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4 Things the Doctors are Doing Wrong for People Living with Psoriasis

4 Things the Doctors are Doing Wrong for People Living with Psoriasis

I’ve had psoriasis for over 2 decades and I have found there is a lot of work which needs to be done within the health community to better treat patients. I also attend medical conferences with doctors and researchers who are honestly clueless of the patient experience which involves more than a prescription. Here are four challenges I have seen within the medical community when it comes to the care of patients.

Doctors just band-aid the symptoms

What is band-aiding the symptoms versus treating it? To me a band-aid is a temporary fix which targets the appearance of the disease but neglects to solve the internal problem which is an over-reactive immune system, the culprit for psoriasis. It also bothers me when I hear people living with psoriatic disease say the doctor just gives them pain pills to manage. Pain pills are a band-aid to a bigger problem which is inflammation. Pills will help minimize the pain for a short while but it doesn’t stop the progression of the disease.

Doctors don’t spend enough time with the patient

Most times when I visit the doctor I’m in the waiting room longer than the conversation I have with the doctor. The shortest appointment I’ve ever sat with a doctor was literally 60 seconds. I went to the emergency room due to numbness and arm pain. I waited for 6 hours. The doctor walked in, asked me where the pain was, had me lift my arms up and down, she left, came back with discharge papers and asked me if I wanted some pills to manage the pain. I was furious. She advised I should have gone to primary care first, which I HAD DONE… Primary care advised due to my symptoms I needed to go to the ER, thus they would not see me. My psoriasis appointments haven’t been that bad but the appointments are typically less than 15 mins and don’t really assess my needs, I also sometimes feel rushed.

Doctors don’t do enough testing 

A lot of people I’ve met admit when they first showed signs of psoriasis they assumed it was something else like a rash or eczema. Some have shared even the doctor misdiagnosed them with similar diseases. I’ve experienced the disappointment of a doctor appointment that simply ended with a prescription for a cream  I couldn’t pronounce. Doctors typically survey the skin and make an assessment based on the physical features of the disease. A biopsy can be given to a patient which requires a small removal of skin to reviewed under a microscope. There is also a blood test which can be done to review proteins levels to determine if someone has arthritis.

Doctors don’t assess the quality of life

I’ve had at least 10 doctors throughout my life and not a single one has ever asked me if psoriasis affected my mental and emotional health, when in reality sometimes the anxiety, panic attacks, cry spells, and low self-esteem were the worse parts of living with the disease. Psoriasis negatively impacted my quality of life. I avoided certain social gatherings, I combated depression, and I isolated. A dermatologist’s job is not therapy, however, I feel as though physicians should assess the mental state of patients and then refer them to helpful resources.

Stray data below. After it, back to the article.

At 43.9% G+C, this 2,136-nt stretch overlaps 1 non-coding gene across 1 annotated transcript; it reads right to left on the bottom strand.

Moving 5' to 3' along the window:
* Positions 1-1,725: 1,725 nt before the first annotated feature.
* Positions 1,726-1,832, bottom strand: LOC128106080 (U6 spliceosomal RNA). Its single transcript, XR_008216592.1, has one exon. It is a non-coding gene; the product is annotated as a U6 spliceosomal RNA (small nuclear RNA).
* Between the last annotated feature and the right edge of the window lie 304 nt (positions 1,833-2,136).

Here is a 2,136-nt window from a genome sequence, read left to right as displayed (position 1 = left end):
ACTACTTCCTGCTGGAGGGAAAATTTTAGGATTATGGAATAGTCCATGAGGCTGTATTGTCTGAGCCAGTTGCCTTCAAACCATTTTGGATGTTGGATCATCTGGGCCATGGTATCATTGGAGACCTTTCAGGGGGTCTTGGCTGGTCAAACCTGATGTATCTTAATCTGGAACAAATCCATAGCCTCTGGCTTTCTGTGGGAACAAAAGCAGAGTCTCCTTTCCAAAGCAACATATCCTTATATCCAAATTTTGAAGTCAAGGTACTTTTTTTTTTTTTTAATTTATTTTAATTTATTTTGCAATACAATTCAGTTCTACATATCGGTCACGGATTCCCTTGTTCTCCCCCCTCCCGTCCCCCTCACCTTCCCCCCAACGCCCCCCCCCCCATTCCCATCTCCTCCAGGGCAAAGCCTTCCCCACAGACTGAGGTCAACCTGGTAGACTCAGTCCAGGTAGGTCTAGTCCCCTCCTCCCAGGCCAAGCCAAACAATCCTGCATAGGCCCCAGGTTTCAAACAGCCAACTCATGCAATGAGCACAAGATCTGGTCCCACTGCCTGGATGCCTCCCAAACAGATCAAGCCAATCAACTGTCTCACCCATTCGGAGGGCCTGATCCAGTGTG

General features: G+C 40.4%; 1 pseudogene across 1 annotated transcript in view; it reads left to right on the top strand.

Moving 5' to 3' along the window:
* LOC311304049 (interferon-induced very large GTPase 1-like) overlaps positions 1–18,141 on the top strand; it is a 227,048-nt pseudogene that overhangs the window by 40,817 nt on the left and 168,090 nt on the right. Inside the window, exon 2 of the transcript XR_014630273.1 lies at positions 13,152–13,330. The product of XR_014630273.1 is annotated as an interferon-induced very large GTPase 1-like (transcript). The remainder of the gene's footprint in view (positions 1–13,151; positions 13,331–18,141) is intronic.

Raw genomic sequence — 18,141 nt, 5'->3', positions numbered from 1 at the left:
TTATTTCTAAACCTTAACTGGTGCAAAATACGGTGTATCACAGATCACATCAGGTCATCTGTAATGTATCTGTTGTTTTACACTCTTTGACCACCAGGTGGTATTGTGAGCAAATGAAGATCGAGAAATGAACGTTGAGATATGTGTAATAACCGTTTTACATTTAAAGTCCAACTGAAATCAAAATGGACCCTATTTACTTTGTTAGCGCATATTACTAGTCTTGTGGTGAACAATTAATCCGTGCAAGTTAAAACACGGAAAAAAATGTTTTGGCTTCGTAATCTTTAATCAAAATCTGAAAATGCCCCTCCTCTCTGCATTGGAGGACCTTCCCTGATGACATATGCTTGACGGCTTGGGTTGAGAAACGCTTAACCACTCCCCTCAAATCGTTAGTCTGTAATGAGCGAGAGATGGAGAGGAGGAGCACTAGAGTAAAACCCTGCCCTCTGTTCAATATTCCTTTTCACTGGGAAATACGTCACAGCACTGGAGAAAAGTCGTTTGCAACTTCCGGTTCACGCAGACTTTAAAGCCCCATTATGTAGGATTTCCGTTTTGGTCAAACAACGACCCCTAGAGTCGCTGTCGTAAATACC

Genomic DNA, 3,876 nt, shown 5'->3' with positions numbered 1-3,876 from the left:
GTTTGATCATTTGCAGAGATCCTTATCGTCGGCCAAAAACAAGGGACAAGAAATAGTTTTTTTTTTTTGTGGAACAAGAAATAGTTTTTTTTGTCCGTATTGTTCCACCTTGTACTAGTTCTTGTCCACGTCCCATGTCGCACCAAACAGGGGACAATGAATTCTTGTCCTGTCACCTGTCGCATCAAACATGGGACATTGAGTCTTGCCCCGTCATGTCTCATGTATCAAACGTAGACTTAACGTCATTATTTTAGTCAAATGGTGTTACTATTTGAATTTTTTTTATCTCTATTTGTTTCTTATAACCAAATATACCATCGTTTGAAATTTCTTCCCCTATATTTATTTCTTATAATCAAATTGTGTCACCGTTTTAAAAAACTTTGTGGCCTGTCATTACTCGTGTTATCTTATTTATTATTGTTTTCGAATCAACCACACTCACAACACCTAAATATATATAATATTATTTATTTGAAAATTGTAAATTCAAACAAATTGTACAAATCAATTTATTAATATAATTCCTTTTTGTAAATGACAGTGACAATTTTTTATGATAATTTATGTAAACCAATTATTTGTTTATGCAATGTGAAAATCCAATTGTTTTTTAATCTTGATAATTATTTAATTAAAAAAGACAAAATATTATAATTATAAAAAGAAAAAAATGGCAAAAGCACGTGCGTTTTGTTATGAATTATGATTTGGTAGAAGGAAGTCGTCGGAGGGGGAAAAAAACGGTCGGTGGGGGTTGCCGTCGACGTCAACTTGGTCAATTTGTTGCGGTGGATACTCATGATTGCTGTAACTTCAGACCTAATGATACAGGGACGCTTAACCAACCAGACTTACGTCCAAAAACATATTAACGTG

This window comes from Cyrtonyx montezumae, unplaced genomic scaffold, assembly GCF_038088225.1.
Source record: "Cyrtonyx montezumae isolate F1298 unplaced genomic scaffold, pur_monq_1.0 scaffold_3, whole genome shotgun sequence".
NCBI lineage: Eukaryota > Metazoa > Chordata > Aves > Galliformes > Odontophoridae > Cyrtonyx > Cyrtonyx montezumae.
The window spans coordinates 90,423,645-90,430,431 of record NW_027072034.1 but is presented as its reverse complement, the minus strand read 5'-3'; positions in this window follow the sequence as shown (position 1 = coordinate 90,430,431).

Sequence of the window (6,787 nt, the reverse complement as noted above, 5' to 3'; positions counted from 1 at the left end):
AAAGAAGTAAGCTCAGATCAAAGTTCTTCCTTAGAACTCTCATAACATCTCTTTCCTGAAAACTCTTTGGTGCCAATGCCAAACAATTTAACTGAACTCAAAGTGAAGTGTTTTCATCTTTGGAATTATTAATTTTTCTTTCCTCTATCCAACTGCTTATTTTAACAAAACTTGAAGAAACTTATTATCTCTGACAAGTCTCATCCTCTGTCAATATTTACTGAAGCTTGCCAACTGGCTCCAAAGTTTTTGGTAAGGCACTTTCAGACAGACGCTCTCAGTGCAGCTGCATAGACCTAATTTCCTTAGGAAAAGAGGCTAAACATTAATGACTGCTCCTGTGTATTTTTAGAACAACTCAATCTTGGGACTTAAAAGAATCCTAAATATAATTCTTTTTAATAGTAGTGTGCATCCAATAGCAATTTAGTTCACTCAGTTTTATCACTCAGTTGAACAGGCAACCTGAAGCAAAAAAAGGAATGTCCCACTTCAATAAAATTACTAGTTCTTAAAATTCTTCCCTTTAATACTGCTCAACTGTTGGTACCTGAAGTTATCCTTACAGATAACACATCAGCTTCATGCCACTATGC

Have you experienced any of the items listed? What advice can you give to others to overcome these challengings?

This article represents the opinions, thoughts, and experiences of the author; none of this content has been paid for by any advertiser. The team does not recommend or endorse any products or treatments discussed herein. Learn more about how we maintain editorial integrity here.


  • Rebekaus
    10 months ago

    I also have crying spells, once while at the pharmacist, I never know when it’s going to happen. Sad part I am on 2 antidepressants and anxiety medication that I have been taking prior to PSA diagnosis. I have lower back pain that is sometimes very extreme. My doctor told me NSAIDS, that didnt work, she prescribed 3 other medication to relieve pain. One of them I wasnt supposed to take because of a drug reaction from another prescription. My rheumatologist said I didnt know about my other diagnosis. Thank God it wasnt a fatal combination. The 2 medications caused severe depression and I still havent received the right medication for my pain

  • sadskin
    10 months ago

    I’ve had the crying spells, too 🙁 One time my insurance was refusing to cover my prescription, and I just broke down sobbing. The poor pharmacist didn’t know what to say. It’s like, this condition is bad enough I don’t need my insurance (that I pay for mind you) making it any worse. I hope you find something soon that helps.

  • Rebekaus
    10 months ago

    Hello, were you able to get a prescription. I receive Enbrel from their pharmaceutical company. They wavered the $2,000 that my insurance didnt cover. Also my Dr. contacted my insurance company to persuade them to cover the Enbrel prescription.

  • RebeccaB moderator
    10 months ago

    YIKES! That is scary! Are you happy with your doctor or are you thinking about getting a second opinion for pain relief?

  • VickiN moderator
    10 months ago

    This sounds like a tough time, @rebekaus. Are there any reputable pain management clinics in your area? Do you find that the anti-depressants have helped any for pain? (I know they are sometimes prescribed for it). I hope that you can get everything sorted out soon. We’re here anytime you need to talk.
    -Victoria, Community Moderator

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